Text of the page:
Washington, DC Today the Federal Communications Commission adopted a Further Notice of
Proposed Rulemaking ("Further Notice") and Declaratory Ruling ("Order") in its navigation devices
In Section 629 of the Communications Act, Congress directed the FCC to adopt rules that would allow
consumers to obtain "navigation devices," such as cable set-top boxes, remote control units and other
equipment, from commercial sources other than their cable providers. In 1998, the Commission adopted
navigation device rules with the intent of improving consumer choice by fostering a competitive retail market
for this equipment and said that it would monitor the development of the commercial availability of navigation
devices and commence a proceeding in the year 2000 to review the effectiveness of the rules and consider any
necessary changes. The Further Notice adopted today initiates this review.
In various proceedings before the Commission, interested parties have argued that a copy protection
licensing agreement under development by CableLabs, the Dynamic Feedback Arrangement Scrambling
Technique ("DFAST") license, violates the Commission's navigation devices rules. Specifically, these parties
asserted that the DFAST license requires that a copy protection encryption system be located in host navigation
devices in violation of the security separation requirement of the Commission's navigation devices rules. The
Commission's rules require that a cable operator's conditional access, or security, functions be located in a
separate point of deployment ("POD") device.
In order to give guidance to interested parties and to prevent delay in the transition from analog-based
technology to digital-based technology, the Commission determined in today's Order that this controversy was
best resolved in the form of a narrow declaratory ruling, and concluded that some measure of anti-copying
encryption technology located within a host navigation device is consistent with the Commission's navigation
Summary of the Further Notice of Proposed Rulemaking:
In the Further Notice adopted today, the Commission sought comment on the following issues:
- Whether the interface specifications developed by CableLabs allow consumer electronics
manufacturers to build equipment that provides consumers a viable alternative to the equipment
provided by their cable operator.
- The effect operator provision of integrated equipment has had on achieving a competitive market and
whether the 2005 date for the phase-out of integrated boxes remains appropriate.
- Obstacles or barriers preventing or deterring the development of a retail market for navigation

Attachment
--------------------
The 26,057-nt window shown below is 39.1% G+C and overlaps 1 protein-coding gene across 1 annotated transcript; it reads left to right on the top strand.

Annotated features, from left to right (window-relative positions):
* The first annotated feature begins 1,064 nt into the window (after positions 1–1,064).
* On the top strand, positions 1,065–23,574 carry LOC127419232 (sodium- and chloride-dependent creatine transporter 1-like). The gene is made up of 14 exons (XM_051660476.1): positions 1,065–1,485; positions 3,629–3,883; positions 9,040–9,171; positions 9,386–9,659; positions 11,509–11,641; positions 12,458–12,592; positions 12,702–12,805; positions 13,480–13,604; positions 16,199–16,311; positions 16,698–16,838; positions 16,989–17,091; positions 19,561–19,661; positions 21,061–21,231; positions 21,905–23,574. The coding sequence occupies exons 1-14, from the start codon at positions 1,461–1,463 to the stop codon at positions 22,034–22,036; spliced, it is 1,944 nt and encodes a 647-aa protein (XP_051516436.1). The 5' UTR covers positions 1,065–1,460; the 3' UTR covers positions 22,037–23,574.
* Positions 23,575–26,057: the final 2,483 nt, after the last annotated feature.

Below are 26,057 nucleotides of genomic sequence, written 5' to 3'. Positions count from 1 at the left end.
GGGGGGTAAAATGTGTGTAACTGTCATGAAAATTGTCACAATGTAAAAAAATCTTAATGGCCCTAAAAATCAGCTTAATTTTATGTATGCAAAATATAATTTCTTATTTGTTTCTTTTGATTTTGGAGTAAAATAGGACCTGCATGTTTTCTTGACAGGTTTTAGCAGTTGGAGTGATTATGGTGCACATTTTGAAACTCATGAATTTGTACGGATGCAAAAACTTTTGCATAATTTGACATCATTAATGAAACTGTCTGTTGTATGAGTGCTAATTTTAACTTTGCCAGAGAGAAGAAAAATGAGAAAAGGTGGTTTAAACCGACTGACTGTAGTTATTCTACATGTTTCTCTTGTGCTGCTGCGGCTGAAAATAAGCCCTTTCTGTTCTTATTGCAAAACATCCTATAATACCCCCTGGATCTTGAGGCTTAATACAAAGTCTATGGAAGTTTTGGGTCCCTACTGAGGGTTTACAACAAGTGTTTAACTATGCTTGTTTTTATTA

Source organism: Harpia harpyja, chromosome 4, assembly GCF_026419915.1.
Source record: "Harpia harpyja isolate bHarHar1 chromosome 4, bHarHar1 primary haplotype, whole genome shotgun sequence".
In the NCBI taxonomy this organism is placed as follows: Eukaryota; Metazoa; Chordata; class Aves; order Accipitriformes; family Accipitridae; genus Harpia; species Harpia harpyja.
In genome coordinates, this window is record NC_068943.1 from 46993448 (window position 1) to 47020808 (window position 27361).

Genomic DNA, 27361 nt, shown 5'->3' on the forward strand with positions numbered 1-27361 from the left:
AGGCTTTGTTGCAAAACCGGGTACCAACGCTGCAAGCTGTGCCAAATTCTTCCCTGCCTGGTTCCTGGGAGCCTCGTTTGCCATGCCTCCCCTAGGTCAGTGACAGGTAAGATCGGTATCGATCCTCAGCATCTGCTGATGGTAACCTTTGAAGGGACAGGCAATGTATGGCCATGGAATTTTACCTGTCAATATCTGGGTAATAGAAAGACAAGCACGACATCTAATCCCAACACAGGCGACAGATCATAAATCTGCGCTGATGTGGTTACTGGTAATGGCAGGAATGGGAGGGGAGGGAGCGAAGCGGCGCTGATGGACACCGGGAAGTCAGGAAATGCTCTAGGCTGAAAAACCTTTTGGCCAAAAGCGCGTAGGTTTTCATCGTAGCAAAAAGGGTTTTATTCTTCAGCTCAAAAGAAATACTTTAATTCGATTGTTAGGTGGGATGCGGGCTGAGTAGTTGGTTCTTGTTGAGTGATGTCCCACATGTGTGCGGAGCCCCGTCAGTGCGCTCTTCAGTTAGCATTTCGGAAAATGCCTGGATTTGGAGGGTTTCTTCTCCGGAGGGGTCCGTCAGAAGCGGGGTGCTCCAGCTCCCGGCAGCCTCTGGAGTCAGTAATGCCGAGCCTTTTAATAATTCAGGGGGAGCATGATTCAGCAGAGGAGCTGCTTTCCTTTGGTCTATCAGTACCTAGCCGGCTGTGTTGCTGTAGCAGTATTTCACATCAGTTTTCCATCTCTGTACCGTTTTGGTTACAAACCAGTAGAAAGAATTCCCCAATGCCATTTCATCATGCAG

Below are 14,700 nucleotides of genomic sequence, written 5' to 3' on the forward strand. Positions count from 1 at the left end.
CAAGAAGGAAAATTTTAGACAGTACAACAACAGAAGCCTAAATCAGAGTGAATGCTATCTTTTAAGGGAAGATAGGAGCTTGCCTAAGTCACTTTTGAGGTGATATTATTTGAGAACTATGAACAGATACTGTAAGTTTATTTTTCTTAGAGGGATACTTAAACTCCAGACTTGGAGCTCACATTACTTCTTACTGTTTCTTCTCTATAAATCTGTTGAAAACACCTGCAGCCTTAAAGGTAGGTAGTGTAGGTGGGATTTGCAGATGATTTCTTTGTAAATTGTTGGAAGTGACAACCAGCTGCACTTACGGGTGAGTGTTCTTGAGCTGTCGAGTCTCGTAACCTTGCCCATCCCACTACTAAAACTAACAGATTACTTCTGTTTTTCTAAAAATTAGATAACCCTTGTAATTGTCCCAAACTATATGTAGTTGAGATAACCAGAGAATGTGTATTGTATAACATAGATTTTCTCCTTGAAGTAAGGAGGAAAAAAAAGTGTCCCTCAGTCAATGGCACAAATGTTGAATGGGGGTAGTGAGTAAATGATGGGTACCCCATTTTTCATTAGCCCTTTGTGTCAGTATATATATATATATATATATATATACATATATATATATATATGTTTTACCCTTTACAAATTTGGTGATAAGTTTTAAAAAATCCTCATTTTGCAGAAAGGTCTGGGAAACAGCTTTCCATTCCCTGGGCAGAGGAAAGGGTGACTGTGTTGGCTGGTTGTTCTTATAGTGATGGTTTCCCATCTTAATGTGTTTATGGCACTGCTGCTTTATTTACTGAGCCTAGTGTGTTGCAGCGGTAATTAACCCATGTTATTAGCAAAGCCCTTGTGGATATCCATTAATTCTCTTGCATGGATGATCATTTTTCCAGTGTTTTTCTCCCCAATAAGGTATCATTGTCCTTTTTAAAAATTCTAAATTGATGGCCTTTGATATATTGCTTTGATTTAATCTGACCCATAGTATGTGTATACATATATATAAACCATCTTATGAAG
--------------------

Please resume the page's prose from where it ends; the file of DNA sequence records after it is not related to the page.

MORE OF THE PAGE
- What actions, if any, should the Commission initiate to achieve the statutory objective of competition
in the navigation devices market.
Summary of the Declaratory Ruling:
In today's Order, the Commission addressed the narrow issue of whether technology licenses requiring
copy protection measures to be located within commercially available equipment are consistent with the
Commission's navigation devices rules. The Order noted that the Commission's initial navigation devices Order
expressly contemplated the inclusion of copy protection measures in navigation host devices and that such
measures would not violate the security separation requirement. Today's Order reiterated that some measure
of anti-copying encryption technology is consistent with the intent of the rules because such measures protect
a gap where digital data would otherwise be available "in the clear" and subject to unrestricted digital copying.
With this controversy resolved, the Commission directed industry participants to finalize negotiations
necessary to bring to fruition the goals of Section 629 and requested that industry participants submit, within
30 days of the release of the Order, a report on the status of the DFAST license, including a final version of
a completed DFAST license agreement.
Although today's ruling clarified that the inclusion of some amount of copy protection within a host
device does not violate the navigation devices rules, the Commission did not determine whether specific copy
protection terms or technology were consistent with the rules. The Commission also concluded that no evidence
was presented that reasonable home copying would be impeded by the inclusion of copy protection within host
Action by the Commission September 14, 2000, by Further Notice of Proposed Rulemaking and
Declaratory Ruling (CS Docket # 97-80, FCC 00-341).
- FCC -
Cable Services Bureau contact: Thomas Horan at (202) 418-7200.
TTY: (202) 418-7172